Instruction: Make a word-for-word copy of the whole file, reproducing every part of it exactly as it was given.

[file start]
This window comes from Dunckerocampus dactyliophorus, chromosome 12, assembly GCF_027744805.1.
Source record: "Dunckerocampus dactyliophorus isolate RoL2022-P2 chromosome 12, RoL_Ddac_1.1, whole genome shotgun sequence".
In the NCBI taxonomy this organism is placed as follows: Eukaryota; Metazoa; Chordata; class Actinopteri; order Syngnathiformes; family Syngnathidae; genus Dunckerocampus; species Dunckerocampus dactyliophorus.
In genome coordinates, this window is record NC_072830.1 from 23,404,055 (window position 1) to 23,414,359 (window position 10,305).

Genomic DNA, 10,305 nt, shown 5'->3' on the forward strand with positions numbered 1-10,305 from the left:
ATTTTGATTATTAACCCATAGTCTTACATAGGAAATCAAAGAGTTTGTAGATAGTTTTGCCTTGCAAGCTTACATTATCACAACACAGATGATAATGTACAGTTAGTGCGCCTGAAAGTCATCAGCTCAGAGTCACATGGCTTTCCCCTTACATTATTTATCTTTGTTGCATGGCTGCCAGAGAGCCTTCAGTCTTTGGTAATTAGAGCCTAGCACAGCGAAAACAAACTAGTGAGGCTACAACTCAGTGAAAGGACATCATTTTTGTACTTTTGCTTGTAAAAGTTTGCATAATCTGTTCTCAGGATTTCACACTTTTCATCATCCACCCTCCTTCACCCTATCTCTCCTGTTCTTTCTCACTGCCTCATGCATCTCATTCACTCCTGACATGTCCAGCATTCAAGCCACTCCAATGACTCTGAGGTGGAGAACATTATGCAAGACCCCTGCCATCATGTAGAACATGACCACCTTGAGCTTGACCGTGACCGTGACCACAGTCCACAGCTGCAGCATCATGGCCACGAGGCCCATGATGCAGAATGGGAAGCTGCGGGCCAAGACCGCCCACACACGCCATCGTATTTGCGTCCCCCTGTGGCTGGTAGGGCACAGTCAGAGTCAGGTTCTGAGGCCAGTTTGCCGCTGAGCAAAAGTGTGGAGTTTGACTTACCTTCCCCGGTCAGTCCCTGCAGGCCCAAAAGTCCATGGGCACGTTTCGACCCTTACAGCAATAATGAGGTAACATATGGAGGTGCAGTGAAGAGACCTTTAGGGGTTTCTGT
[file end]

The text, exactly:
This window comes from Dunckerocampus dactyliophorus, chromosome 12, assembly GCF_027744805.1.
Source record: "Dunckerocampus dactyliophorus isolate RoL2022-P2 chromosome 12, RoL_Ddac_1.1, whole genome shotgun sequence".
In the NCBI taxonomy this organism is placed as follows: Eukaryota; Metazoa; Chordata; class Actinopteri; order Syngnathiformes; family Syngnathidae; genus Dunckerocampus; species Dunckerocampus dactyliophorus.
In genome coordinates, this window is record NC_072830.1 from 23,404,055 (window position 1) to 23,414,359 (window position 10,305).

Genomic DNA, 10,305 nt, shown 5'->3' on the forward strand with positions numbered 1-10,305 from the left:
ATTTTGATTATTAACCCATAGTCTTACATAGGAAATCAAAGAGTTTGTAGATAGTTTTGCCTTGCAAGCTTACATTATCACAACACAGATGATAATGTACAGTTAGTGCGCCTGAAAGTCATCAGCTCAGAGTCACATGGCTTTCCCCTTACATTATTTATCTTTGTTGCATGGCTGCCAGAGAGCCTTCAGTCTTTGGTAATTAGAGCCTAGCACAGCGAAAACAAACTAGTGAGGCTACAACTCAGTGAAAGGACATCATTTTTGTACTTTTGCTTGTAAAAGTTTGCATAATCTGTTCTCAGGATTTCACACTTTTCATCATCCACCCTCCTTCACCCTATCTCTCCTGTTCTTTCTCACTGCCTCATGCATCTCATTCACTCCTGACATGTCCAGCATTCAAGCCACTCCAATGACTCTGAGGTGGAGAACATTATGCAAGACCCCTGCCATCATGTAGAACATGACCACCTTGAGCTTGACCGTGACCGTGACCACAGTCCACAGCTGCAGCATCATGGCCACGAGGCCCATGATGCAGAATGGGAAGCTGCGGGCCAAGACCGCCCACACACGCCATCGTATTTGCGTCCCCCTGTGGCTGGTAGGGCACAGTCAGAGTCAGGTTCTGAGGCCAGTTTGCCGCTGAGCAAAAGTGTGGAGTTTGACTTACCTTCCCCGGTCAGTCCCTGCAGGCCCAAAAGTCCATGGGCACGTTTCGACCCTTACAGCAATAATGAGGTAACATATGGAGGTGCAGTGAAGAGACCTTTAGGGGTTTCTGT